After spending the time and effort to write a resume, most people just want to be done with the project. Besides, all the information is in there, so proofreading can’t possibly be too important, right?
Wrong! More than half of hiring managers will send your application to the trash if they see spelling blunders, grammar issues, or clichés.
Don’t lose a shot at your dream job just because you didn’t take the time to learn how to proofread a resume. Use this resume proofreading checklist (you can download the printable version above) to make sure you don’t overlook any mistakes.
Do you communicate your purpose/goal?
Your resume should be tailored in two ways. First, it must emphasize your professional identity, giving the reader a sense of who you are and how you perform in the workplace. Second, it should respond to specific employer needs, showing hiring managers what you can do to alleviate the organization’s challenges (productivity, client satisfaction, revenue, etc.).
Your resume should…
- Tell a story the reader can easily follow
- Fit your personal brand
- Be customized for a specific company/position
- Highlight your strengths in a prominent position (for example, a recent graduate might list Education before Work History)
Is your resume focused and professional?
Keep it short, sweet, and to-the-point without sacrificing professionalism. Cut the excess descriptors and focus on specifics: what were your day-to-day duties, what did you do to go above and beyond, and how did that benefit your previous employer?
- Unnecessary or flowery language
- Informal tone, including contractions and slang
- Excessive document length
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Will your resume survive the applicant tracking system (ATS)?
Using the right keywords is essential to getting your resume through an applicant tracking system (ATS). The core competencies section is a great place to list some of these key terms, but ATSs are getting more advanced these days, so remember to include them throughout the resume as well. Plus, without evidence to prove how well you apply your skills, a list of keywords probably won’t mean much to the human reading your resume after ATS approval!
- Important terms from the job description
- Industry-specific buzzwords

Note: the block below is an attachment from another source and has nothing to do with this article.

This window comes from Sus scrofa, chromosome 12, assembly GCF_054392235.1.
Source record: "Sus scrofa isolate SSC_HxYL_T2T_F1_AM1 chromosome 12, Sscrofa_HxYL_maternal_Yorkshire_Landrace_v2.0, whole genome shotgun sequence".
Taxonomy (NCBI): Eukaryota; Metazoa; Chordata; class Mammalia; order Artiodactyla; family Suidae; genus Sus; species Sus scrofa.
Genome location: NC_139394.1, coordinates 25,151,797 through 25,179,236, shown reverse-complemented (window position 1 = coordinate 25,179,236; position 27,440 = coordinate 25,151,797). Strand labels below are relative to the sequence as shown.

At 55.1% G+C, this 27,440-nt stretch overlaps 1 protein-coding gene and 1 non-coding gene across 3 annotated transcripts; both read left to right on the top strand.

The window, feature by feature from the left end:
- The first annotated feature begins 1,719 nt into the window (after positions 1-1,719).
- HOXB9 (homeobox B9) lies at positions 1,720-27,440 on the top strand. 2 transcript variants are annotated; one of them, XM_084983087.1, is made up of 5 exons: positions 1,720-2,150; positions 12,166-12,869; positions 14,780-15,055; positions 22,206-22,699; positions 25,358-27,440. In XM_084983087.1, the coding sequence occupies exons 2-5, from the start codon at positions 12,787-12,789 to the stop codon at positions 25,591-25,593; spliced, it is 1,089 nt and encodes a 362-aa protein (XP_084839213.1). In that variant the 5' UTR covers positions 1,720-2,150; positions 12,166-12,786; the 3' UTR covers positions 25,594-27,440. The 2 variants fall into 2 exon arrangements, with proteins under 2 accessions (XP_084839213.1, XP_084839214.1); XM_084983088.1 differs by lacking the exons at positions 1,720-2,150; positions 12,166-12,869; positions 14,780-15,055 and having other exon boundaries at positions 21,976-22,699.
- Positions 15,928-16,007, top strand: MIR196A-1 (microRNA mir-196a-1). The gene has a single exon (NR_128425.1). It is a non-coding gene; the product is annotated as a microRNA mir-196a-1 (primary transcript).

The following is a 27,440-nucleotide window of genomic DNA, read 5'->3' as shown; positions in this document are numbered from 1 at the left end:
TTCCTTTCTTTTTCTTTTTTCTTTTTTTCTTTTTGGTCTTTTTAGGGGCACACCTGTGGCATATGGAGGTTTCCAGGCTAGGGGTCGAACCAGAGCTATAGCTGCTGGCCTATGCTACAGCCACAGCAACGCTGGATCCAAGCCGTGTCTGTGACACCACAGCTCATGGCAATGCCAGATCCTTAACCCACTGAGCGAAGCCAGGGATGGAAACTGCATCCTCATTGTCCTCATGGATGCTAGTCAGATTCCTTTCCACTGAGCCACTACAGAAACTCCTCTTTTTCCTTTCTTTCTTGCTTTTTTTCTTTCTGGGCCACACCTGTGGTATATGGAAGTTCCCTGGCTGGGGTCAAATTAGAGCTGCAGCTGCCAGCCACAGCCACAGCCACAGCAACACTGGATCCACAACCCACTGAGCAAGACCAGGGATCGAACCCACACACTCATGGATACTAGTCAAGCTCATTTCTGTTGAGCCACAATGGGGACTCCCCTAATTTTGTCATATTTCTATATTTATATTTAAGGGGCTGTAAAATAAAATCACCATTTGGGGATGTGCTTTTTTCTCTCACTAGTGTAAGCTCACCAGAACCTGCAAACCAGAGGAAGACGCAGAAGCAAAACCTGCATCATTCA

- All keywords meaningfully throughout the resume
Is your resume easily readable?
Recruiters only spend an average of 6 seconds reading each resume that comes across their desks. It’s important that your resume’s formatting easily guides the reader’s eye to the most important parts, especially since they’re just skimming.
Boost visual appeal by…
- Setting off key accomplishments with sufficient white space
- Using typographical flourishes (bold, italics, underlining) sparingly
- Checking document appearance on computer screen and printed paper
- Leveraging an industry-appropriate design
- Using a simple, common typeface
- Consistently sizing and formatting headers and body text
- Establishing even margins on all sides (minimum 0.5”)
Are there any sloppy errors?
You definitely know better than to rely only on your computer’s spellchecker for proofreading tips. However, we recommend that you start the spelling/grammar proofreading process with the computer’s spellchecker (after all, it is a pretty helpful tool). Then dig in to the document with the resume proofreading checklist to look for the rest of these common mistakes the computer might have missed.
- Spelling, according to a computerized spell-checker
- Word usage (from vs form), as verified by a human proofreader
- Capitalization of all proper nouns (company names, job titles, etc.)
- Noun-verb agreement
- Punctuation after every bullet point and sentence
- Apostrophe use in possessives
Does your resume follow the style rules?
Hiring managers expect resumes to be written in a particular style to make them faster and easier to read. Unfortunately, it’s a very unique style that you probably aren’t accustomed to using, so it’s important to double-check the entire resume and ensure you don’t falter.
- Repetitious content throughout the resume
- Articles (a/an/the)
- Personal pronouns (I/we)
When trying to decide how to proofread your resume, it’s important to first consider the overall document before examining individual sections. This tool aims to provide you with a foundation for getting started, but it certainly won’t catch every issue. Combine this resume proofreading checklist with other tips and strategies, such as taking breaks and reading sections out of order, for a highly efficient and powerful editing process.